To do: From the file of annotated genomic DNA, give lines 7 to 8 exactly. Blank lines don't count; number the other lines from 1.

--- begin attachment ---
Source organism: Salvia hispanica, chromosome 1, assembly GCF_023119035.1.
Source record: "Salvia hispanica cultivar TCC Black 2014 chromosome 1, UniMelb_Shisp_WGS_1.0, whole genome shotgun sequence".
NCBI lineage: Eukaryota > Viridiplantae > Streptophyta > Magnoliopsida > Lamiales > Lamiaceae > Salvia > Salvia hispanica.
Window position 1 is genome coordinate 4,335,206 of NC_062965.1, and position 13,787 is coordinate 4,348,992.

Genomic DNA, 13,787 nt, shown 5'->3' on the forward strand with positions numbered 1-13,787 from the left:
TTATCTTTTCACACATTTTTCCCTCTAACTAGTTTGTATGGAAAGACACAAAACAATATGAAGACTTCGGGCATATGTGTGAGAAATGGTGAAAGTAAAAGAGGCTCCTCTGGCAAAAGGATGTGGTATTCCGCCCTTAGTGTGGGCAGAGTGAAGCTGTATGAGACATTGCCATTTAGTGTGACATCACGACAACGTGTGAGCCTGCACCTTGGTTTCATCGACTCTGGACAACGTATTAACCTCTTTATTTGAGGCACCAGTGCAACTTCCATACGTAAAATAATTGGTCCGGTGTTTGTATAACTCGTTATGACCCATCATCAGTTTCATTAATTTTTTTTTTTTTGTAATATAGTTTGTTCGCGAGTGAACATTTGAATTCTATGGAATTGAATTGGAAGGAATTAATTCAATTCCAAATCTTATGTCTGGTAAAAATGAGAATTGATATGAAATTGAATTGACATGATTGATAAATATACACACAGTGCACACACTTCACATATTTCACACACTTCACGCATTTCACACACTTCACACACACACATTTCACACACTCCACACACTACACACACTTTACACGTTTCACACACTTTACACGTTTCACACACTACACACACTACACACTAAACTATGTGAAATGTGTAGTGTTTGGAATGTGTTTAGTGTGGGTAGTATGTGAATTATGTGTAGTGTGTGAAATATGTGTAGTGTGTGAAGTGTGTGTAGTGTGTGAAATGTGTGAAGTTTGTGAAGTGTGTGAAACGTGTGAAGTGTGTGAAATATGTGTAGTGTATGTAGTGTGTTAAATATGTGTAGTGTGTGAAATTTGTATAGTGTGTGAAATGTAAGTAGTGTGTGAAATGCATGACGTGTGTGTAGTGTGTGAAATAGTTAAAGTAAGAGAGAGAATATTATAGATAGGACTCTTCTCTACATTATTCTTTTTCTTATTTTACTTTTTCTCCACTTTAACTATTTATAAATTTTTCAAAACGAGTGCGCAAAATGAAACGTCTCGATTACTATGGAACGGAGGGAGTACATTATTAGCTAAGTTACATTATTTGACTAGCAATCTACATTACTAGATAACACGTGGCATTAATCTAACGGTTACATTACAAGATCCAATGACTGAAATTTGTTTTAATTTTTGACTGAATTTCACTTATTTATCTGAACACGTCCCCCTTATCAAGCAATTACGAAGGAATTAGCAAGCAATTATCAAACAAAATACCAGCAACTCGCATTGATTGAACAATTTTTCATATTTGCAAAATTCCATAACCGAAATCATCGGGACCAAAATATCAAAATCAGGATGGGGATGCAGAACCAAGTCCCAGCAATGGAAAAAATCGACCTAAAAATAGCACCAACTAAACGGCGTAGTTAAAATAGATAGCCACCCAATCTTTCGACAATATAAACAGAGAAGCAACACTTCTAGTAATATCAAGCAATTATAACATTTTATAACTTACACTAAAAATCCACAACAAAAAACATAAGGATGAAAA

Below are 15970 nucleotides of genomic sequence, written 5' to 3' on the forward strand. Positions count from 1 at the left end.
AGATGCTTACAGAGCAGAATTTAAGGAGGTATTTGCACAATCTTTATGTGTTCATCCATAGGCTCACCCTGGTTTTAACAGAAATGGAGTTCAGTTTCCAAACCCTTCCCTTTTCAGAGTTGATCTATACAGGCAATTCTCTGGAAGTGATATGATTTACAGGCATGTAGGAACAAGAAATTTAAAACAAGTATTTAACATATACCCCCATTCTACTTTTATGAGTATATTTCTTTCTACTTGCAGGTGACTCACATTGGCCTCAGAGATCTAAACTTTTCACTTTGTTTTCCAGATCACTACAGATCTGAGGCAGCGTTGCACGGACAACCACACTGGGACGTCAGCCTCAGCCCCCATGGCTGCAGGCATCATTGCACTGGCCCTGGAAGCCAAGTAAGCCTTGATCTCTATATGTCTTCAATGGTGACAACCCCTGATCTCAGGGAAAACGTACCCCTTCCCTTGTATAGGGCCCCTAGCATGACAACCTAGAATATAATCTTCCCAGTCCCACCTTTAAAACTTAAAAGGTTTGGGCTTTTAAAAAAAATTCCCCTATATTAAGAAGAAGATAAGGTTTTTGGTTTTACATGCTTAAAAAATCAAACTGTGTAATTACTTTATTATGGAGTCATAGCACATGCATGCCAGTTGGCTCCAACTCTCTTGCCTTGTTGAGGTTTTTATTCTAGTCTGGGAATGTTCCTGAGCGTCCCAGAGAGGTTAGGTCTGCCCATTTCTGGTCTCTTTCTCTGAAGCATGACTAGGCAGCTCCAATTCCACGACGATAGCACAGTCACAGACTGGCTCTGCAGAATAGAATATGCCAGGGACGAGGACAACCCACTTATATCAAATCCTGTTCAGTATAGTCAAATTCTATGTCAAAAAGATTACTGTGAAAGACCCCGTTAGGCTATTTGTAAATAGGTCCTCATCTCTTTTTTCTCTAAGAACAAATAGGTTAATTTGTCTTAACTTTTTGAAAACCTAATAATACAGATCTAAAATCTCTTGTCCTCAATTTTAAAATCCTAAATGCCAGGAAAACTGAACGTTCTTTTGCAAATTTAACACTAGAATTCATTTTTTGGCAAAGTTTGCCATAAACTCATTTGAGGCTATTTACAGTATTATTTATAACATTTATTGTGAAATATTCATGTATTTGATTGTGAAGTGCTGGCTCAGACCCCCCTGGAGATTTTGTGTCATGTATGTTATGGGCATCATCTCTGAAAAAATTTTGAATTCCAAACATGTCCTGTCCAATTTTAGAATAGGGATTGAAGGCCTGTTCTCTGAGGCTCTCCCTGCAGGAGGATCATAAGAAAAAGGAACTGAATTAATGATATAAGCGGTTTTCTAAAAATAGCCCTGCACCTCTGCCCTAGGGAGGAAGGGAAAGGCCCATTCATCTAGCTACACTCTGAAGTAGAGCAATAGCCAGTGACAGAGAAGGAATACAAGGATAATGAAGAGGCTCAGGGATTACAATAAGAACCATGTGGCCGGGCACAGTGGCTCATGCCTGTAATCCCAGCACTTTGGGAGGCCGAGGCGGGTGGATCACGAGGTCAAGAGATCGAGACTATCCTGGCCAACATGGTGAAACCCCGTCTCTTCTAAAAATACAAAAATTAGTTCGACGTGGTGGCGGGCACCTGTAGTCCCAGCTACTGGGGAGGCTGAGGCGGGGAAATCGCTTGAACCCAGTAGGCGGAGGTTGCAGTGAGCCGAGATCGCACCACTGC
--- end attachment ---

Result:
Below are 15970 nucleotides of genomic sequence, written 5' to 3' on the forward strand. Positions count from 1 at the left end.
AGATGCTTACAGAGCAGAATTTAAGGAGGTATTTGCACAATCTTTATGTGTTCATCCATAGGCTCACCCTGGTTTTAACAGAAATGGAGTTCAGTTTCCAAACCCTTCCCTTTTCAGAGTTGATCTATACAGGCAATTCTCTGGAAGTGATATGATTTACAGGCATGTAGGAACAAGAAATTTAAAACAAGTATTTAACATATACCCCCATTCTACTTTTATGAGTATATTTCTTTCTACTTGCAGGTGACTCACATTGGCCTCAGAGATCTAAACTTTTCACTTTGTTTTCCAGATCACTACAGATCTGAGGCAGCGTTGCACGGACAACCACACTGGGACGTCAGCCTCAGCCCCCATGGCTGCAGGCATCATTGCACTGGCCCTGGAAGCCAAGTAAGCCTTGATCTCTATATGTCTTCAATGGTGACAACCCCTGATCTCAGGGAAAACGTACCCCTTCCCTTGTATAGGGCCCCTAGCATGACAACCTAGAATATAATCTTCCCAGTCCCACCTTTAAAACTTAAAAGGTTTGGGCTTTTAAAAAAAATTCCCCTATATTAAGAAGAAGATAAGGTTTTTGGTTTTACATGCTTAAAAAATCAAACTGTGTAATTACTTTATTATGGAGTCATAGCACATGCATGCCAGTTGGCTCCAACTCTCTTGCCTTGTTGAGGTTTTTATTCTAGTCTGGGAATGTTCCTGAGCGTCCCAGAGAGGTTAGGTCTGCCCATTTCTGGTCTCTTTCTCTGAAGCATGACTAGGCAGCTCCAATTCCACGACGATAGCACAGTCACAGACTGGCTCTGCAGAATAGAATATGCCAGGGACGAGGACAACCCACTTATATCAAATCCTGTTCAGTATAGTCAAATTCTATGTCAAAAAGATTACTGTGAAAGACCCCGTTAGGCTATTTGTAAATAGGTCCTCATCTCTTTTTTCTCTAAGAACAAATAGGTTAATTTGTCTTAACTTTTTGAAAACCTAATAATACAGATCTAAAATCTCTTGTCCTCAATTTTAAAATCCTAAATGCCAGGAAAACTGAACGTTCTTTTGCAAATTTAACACTAGAATTCATTTTTTGGCAAAGTTTGCCATAAACTCATTTGAGGCTATTTACAGTATTATTTATAACATTTATTGTGAAATATTCATGTATTTGATTGTGAAGTGCTGGCTCAGACCCCCCTGGAGATTTTGTGTCATGTATGTTATGGGCATCATCTCTGAAAAAATTTTGAATTCCAAACATGTCCTGTCCAATTTTAGAATAGGGATTGAAGGCCTGTTCTCTGAGGCTCTCCCTGCAGGAGGATCATAAGAAAAAGGAACTGAATTAATGATATAAGCGGTTTTCTAAAAATAGCCCTGCACCTCTGCCCTAGGGAGGAAGGGAAAGGCCCATTCATCTAGCTACACTCTGAAGTAGAGCAATAGCCAGTGACAGAGAAGGAATACAAGGATAATGAAGAGGCTCAGGGATTACAATAAGAACCATGTGGCCGGGCACAGTGGCTCATGCCTGTAATCCCAGCACTTTGGGAGGCCGAGGCGGGTGGATCACGAGGTCAAGAGATCGAGACTATCCTGGCCAACATGGTGAAACCCCGTCTCTTCTAAAAATACAAAAATTAGTTCGACGTGGTGGCGGGCACCTGTAGTCCCAGCTACTGGGGAGGCTGAGGCGGGGAAATCGCTTGAACCCAGTAGGCGGAGGTTGCAGTGAGCCGAGATCGCACCACTGC